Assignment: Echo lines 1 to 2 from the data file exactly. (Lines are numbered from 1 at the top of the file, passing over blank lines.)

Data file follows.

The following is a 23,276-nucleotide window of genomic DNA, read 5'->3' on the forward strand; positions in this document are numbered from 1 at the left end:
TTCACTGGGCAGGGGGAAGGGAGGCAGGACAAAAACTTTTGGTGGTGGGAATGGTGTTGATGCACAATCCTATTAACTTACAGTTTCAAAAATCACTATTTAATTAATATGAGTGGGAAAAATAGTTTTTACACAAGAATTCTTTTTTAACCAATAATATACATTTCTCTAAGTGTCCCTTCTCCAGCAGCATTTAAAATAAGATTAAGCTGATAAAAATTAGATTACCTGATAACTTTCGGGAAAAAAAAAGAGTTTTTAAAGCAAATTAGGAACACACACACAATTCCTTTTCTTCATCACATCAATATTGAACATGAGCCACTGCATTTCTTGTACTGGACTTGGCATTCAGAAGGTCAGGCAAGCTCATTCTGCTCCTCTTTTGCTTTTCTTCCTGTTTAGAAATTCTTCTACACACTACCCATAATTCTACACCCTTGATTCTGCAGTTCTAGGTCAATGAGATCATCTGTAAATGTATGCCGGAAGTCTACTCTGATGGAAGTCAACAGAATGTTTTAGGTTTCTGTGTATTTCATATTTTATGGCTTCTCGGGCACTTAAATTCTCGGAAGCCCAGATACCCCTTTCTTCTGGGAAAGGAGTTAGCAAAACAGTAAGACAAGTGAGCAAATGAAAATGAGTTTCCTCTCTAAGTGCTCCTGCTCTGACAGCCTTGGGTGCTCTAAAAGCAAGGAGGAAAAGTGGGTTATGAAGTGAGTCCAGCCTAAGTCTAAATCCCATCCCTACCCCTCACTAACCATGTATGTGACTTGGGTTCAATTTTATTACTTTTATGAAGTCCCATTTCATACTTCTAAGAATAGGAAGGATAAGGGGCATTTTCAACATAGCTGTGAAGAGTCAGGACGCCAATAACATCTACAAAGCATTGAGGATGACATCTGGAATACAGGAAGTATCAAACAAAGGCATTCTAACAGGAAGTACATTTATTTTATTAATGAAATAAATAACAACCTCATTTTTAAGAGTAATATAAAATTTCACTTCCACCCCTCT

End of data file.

The following is a 23,276-nucleotide window of genomic DNA, read 5'->3' on the forward strand; positions in this document are numbered from 1 at the left end:
TTCACTGGGCAGGGGGAAGGGAGGCAGGACAAAAACTTTTGGTGGTGGGAATGGTGTTGATGCACAATCCTATTAACTTACAGTTTCAAAAATCACTATTTAATTAATATGAGTGGGAAAAATAGTTTTTACACAAGAATTCTTTTTTAACCAATAATATACATTTCTCTAAGTGTCCCTTCTCCAGCAGCATTTAAAATAAGATTAAGCTGATAAAAATTAGATTACCTGATAACTTTCGGGAAAAAAAAAGAGTTTTTAAAGCAAATTAGGAACACACACACAATTCCTTTTCTTCATCACATCAATATTGAACATGAGCCACTGCATTTCTTGTACTGGACTTGGCATTCAGAAGGTCAGGCAAGCTCATTCTGCTCCTCTTTTGCTTTTCTTCCTGTTTAGAAATTCTTCTACACACTACCCATAATTCTACACCCTTGATTCTGCAGTTCTAGGTCAATGAGATCATCTGTAAATGTATGCCGGAAGTCTACTCTGATGGAAGTCAACAGAATGTTTTAGGTTTCTGTGTATTTCATATTTTATGGCTTCTCGGGCACTTAAATTCTCGGAAGCCCAGATACCCCTTTCTTCTGGGAAAGGAGTTAGCAAAACAGTAAGACAAGTGAGCAAATGAAAATGAGTTTCCTCTCTAAGTGCTCCTGCTCTGACAGCCTTGGGTGCTCTAAAAGCAAGGAGGAAAAGTGGGTTATGAAGTGAGTCCAGCCTAAGTCTAAATCCCATCCCTACCCCTCACTAACCATGTATGTGACTTGGGTTCAATTTTATTACTTTTATGAAGTCCCATTTCATACTTCTAAGAATAGGAAGGATAAGGGGCATTTTCAACATAGCTGTGAAGAGTCAGGACGCCAATAACATCTACAAAGCATTGAGGATGACATCTGGAATACAGGAAGTATCAAACAAAGGCATTCTAACAGGAAGTACATTTATTTTATTAATGAAATAAATAACAACCTCATTTTTAAGAGTAATATAAAATTTCACTTCCACCCCTCT